Two-stepping our way out of a drought?

By Nathan Smith

It’s two steps forward and one step back. Or is it one step forward and two steps back?

I was never much of a dancer, but with rain falling in some parts of Texas, cattlemen have to feel like they are in some kind of twisted two-step with Mother Nature.

Right now there are more questions than answers.

 First step forward: Rain is falling in parts of the state. But will it last? Will we see another summer like 2011? The U.S. Drought Monitor still has much of Texas underneath a “severe drought” category. Some climatologists say we are only at the front end of a drought and the rain could be short-lived.

Second step forward: Cattle prices are still rising, but when will the price outrun demand? When that happens, how far will the market drop? Cattle were literally bursting out of sale barn pens last summer. Now most auctions wrap up in a few hours.

 One step back: Texas saw more than 600,000 head of cattle leave the state for slaughter plants or other states with more grazing. Experts say those cattle are gone for good. Countries like Japan and China want our beef. That’s a good thing, but where will it come from? The national herd—just like the one in Texas—is shrinking.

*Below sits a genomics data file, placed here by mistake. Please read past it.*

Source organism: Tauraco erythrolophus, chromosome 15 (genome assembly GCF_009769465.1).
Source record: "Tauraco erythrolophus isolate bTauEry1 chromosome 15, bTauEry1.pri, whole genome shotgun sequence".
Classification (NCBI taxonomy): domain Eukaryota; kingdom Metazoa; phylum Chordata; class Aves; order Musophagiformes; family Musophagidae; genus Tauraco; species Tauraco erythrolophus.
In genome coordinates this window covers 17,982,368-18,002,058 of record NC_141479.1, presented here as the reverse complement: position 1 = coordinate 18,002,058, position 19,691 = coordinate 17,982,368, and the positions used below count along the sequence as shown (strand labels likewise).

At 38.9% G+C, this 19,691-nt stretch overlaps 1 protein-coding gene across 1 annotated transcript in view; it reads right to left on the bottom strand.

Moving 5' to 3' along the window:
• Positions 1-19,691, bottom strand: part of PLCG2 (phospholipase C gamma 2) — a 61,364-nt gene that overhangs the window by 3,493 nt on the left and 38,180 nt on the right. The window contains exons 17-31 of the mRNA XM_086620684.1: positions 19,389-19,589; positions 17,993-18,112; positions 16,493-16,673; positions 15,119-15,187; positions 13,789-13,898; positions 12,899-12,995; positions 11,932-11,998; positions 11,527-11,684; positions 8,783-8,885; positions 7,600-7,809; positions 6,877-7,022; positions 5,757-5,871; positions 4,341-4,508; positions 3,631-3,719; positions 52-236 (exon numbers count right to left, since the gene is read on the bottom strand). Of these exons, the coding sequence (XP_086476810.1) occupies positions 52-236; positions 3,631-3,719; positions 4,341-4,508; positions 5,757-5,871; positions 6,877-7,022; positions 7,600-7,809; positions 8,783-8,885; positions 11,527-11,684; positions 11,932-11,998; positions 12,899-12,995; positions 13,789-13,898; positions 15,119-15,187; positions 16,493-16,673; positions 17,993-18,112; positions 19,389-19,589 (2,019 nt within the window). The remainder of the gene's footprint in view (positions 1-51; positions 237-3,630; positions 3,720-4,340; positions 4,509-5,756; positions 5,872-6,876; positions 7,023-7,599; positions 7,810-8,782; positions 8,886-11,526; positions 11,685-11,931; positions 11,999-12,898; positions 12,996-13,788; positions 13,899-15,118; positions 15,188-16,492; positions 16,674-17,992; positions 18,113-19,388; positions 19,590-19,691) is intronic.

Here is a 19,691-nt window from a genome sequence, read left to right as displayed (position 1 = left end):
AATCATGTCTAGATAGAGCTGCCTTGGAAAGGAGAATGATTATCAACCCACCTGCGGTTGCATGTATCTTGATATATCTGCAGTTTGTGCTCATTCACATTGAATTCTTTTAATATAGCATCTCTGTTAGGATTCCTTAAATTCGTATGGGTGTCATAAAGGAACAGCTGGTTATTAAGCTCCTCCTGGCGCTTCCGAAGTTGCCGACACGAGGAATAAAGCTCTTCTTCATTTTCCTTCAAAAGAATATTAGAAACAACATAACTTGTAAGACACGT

Spinning in circles: Feed and fertilizer prices are following higher cattle prices, and that means more risk with the same profit. Hay is still expensive. Will fuel hit $5/ gallon this year?

Dance with the one that brought you: So the question is, why do they do it?

Most ranchers in the state grew up on the back of a horse, feeding hay in the winter, caring for calves in the summer. They were taught by their fathers and grandfathers. It’s nothing unusual to hear of sixth or seventh generation ranchers in Texas. It’s in their blood.

The truth is, there has always been and always will be risk in production agriculture. Ranchers know it and accept it as part of life.

Every year brings a new challenge. Cattlemen and women weather uncertain markets, economic recession and drought because they want to. They don’t want it any other way. 

They grow something that has always been, and always will be in style–beef.

For many, there’s room on the floor and the music is right. Texas cattle ranchers will keep in step and see what 2012 holds in store.

Nathan Smith

2 Responses to “Two-stepping our way out of a drought?”

  1. Jerry & Debbie Staton says:

    Due to the draught, have you heard of smaller ranchers changing their income tax status from a business to a hobby? In particular if they have less than 10 head of cattle? Or should the small rancher maintain their business status? Thanks and enjoyed your article.

    • Mike Barnett says:

      I haven’t heard that Jerry. This is something you owuld need to discuss with an accountant. Thanks for reading!

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